Bali Island was first occupied in 3000 is estimated to-2500SM. Bali’s first inhabitants are immigrants from Asia. There is a historical relic of stone tools from this period, which is found in the village throttle located on the west of the island. Prehistoric times ended at about the entry of 100SM Hinduism and Sanskrit writings from India.
Hindu-Buddhist era in Bali history
Since then, Balinese culture is much influenced by Indian culture, where the process of inculturation of Indian culture with the indigenous culture is accelerated After the 1st century AD. Since then, the name Balidwipa (Bali Island) began to be found in various inscriptions, including inscriptions Blanjong charter issued by Sri Kesari Warmadewa the 913M and mention Walidwipa said. In this era began to develop estimated irrigation systems subak, and some religious and cultural traditions of Hinduism.
Around the year 1343 AD, the kingdom of Majapahit (1293 to 1500 AD) which is a Hindu kingdom based in Java, has established a subordinate kingdom of the island of Bali. At that time almost all over the archipelago adoption of Hinduism. But with the arrival of Islam, the rise of Islamic kingdoms in the archipelago (one reason for the collapse of Majapahit). When that many nobles, priests, artists, and other Hindu communities moved to the island of Bali.
Portuguese had washed up near Cape hill, which is, in turn, Jimbaran 1585, but the Europeans who first discovered Bali is Cornelis de Houtman from the Netherlands in 1597. Dutch through the East India Company began to implement land occupation in Bali, but continue to get resistance from the people of Bali.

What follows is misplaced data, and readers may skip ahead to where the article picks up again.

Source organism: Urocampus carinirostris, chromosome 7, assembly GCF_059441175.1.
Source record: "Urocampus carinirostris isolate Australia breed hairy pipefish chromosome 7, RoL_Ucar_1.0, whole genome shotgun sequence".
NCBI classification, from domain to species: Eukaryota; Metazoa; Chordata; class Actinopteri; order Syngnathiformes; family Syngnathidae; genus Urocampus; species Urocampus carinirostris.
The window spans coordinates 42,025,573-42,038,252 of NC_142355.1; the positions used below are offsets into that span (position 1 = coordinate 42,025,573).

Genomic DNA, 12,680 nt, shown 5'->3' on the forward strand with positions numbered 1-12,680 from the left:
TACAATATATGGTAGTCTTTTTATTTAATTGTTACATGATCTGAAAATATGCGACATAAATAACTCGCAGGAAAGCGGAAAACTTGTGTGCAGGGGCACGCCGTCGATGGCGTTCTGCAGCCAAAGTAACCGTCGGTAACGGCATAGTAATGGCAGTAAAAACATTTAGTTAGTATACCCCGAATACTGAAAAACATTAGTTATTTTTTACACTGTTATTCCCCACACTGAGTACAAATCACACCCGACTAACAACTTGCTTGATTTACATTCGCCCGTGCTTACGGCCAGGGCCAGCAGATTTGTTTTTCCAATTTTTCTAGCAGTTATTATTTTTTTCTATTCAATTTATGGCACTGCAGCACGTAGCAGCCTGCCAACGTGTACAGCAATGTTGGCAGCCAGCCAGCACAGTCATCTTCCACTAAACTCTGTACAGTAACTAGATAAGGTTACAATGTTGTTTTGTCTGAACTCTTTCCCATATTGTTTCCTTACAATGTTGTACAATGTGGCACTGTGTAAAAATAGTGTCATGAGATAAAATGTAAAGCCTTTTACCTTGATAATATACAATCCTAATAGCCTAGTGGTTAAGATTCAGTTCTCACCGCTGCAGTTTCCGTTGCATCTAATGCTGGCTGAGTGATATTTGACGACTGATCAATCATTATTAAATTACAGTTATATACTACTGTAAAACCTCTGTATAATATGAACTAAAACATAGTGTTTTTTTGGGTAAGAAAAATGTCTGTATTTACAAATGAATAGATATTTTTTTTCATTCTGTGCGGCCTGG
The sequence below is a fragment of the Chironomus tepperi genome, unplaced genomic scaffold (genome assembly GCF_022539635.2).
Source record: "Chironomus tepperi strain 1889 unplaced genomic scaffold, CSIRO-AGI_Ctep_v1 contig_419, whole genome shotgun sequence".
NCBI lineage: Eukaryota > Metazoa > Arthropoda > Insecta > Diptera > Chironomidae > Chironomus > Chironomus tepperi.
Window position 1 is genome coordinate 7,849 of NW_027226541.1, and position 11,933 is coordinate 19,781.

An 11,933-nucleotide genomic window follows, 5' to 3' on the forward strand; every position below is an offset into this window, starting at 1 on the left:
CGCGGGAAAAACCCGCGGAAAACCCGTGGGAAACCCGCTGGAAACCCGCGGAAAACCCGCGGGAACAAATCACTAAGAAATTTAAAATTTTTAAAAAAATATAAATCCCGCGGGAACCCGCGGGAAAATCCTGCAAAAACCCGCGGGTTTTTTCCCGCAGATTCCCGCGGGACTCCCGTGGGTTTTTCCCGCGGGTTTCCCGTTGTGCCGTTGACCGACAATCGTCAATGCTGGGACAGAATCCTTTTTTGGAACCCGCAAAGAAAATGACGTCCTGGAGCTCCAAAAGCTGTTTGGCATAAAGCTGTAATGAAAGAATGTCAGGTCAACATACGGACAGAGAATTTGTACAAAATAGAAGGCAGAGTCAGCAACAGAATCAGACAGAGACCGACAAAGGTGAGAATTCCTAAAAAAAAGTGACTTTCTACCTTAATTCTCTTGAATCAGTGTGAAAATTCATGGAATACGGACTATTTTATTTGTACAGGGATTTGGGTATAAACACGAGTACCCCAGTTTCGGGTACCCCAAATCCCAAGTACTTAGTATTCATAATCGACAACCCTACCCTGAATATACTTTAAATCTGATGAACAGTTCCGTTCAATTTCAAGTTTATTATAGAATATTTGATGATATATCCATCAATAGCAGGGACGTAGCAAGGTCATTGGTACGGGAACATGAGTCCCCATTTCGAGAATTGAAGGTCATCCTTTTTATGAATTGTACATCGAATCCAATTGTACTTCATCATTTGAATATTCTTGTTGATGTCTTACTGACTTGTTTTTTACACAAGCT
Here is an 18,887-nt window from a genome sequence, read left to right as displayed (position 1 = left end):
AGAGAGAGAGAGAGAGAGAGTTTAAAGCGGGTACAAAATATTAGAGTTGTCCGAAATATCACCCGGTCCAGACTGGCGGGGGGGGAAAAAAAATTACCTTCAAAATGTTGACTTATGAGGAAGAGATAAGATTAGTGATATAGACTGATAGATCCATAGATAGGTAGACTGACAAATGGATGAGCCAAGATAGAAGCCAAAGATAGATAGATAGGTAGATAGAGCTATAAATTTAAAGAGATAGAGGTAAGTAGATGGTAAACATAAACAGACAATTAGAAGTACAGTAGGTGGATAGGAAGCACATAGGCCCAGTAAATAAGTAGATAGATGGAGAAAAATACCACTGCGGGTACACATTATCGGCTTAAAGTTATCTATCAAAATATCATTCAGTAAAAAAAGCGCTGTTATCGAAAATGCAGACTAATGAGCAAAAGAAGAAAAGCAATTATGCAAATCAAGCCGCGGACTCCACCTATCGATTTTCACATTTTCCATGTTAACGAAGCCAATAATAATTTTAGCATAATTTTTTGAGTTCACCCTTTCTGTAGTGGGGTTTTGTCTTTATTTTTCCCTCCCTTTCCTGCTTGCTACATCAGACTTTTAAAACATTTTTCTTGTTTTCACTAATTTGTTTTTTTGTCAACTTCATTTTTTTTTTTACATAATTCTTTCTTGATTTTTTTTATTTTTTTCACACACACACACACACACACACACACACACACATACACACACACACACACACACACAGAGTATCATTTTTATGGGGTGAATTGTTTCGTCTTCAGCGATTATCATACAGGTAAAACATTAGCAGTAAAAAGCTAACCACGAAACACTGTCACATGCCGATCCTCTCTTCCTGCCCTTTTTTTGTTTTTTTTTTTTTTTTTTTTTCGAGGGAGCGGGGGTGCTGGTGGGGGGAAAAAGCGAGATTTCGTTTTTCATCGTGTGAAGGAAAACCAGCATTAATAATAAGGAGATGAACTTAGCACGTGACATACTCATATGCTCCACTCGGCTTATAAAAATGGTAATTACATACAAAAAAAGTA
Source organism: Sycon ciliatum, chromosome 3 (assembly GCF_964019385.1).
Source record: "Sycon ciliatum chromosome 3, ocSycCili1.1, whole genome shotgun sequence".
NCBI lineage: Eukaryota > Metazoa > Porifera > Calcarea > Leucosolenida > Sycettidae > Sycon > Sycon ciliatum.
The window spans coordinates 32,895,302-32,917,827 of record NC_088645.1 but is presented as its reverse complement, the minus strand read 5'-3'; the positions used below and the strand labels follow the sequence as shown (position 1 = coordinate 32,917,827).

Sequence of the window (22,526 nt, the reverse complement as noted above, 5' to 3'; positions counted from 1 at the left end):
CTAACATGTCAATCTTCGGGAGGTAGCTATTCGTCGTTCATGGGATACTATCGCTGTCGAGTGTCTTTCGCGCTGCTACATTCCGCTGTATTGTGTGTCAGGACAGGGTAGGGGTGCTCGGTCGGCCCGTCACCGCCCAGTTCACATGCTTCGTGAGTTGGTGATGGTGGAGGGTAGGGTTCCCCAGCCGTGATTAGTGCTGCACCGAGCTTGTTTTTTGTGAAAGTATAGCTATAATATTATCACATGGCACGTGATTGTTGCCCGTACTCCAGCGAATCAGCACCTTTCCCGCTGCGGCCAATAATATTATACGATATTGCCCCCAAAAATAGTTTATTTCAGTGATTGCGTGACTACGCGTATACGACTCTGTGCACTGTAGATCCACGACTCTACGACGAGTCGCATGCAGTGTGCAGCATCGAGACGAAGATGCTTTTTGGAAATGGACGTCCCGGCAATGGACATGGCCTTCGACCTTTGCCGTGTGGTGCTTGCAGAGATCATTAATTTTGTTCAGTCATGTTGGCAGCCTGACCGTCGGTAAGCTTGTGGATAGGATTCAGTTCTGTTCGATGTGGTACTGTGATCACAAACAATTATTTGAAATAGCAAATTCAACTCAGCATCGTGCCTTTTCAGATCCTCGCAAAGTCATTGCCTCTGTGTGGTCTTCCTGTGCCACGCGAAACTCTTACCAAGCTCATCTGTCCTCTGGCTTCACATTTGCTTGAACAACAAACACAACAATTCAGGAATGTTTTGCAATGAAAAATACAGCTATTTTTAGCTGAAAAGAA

The Dutch seamen were the first Europeans to arrive on Bali and started to introduce western culture in 1597, though they hadn’t discovered any appealing aspect until 1800s.
Starting from the northern region of Bali, since around the year 1840 the Dutch presence has become permanent, which originally began with divide et impera politics or the political contest pitting sheep Balinese rulers that eventually emerged mutual distrust one another. Dutch major attack by sea and land in Sanur area, and followed by the Denpasar area. Bali party who lost in number and weapons not want to experience shame for surrender, thus causing the war to the death or bellows, which involves all the people both men and women including the king. An estimated 4,000 people died in the incident, although the Netherlands has ordered them to surrender. After that, the Dutch governor in charge do not give meaning to cultural influences, religion and culture so that existing generally unchanged.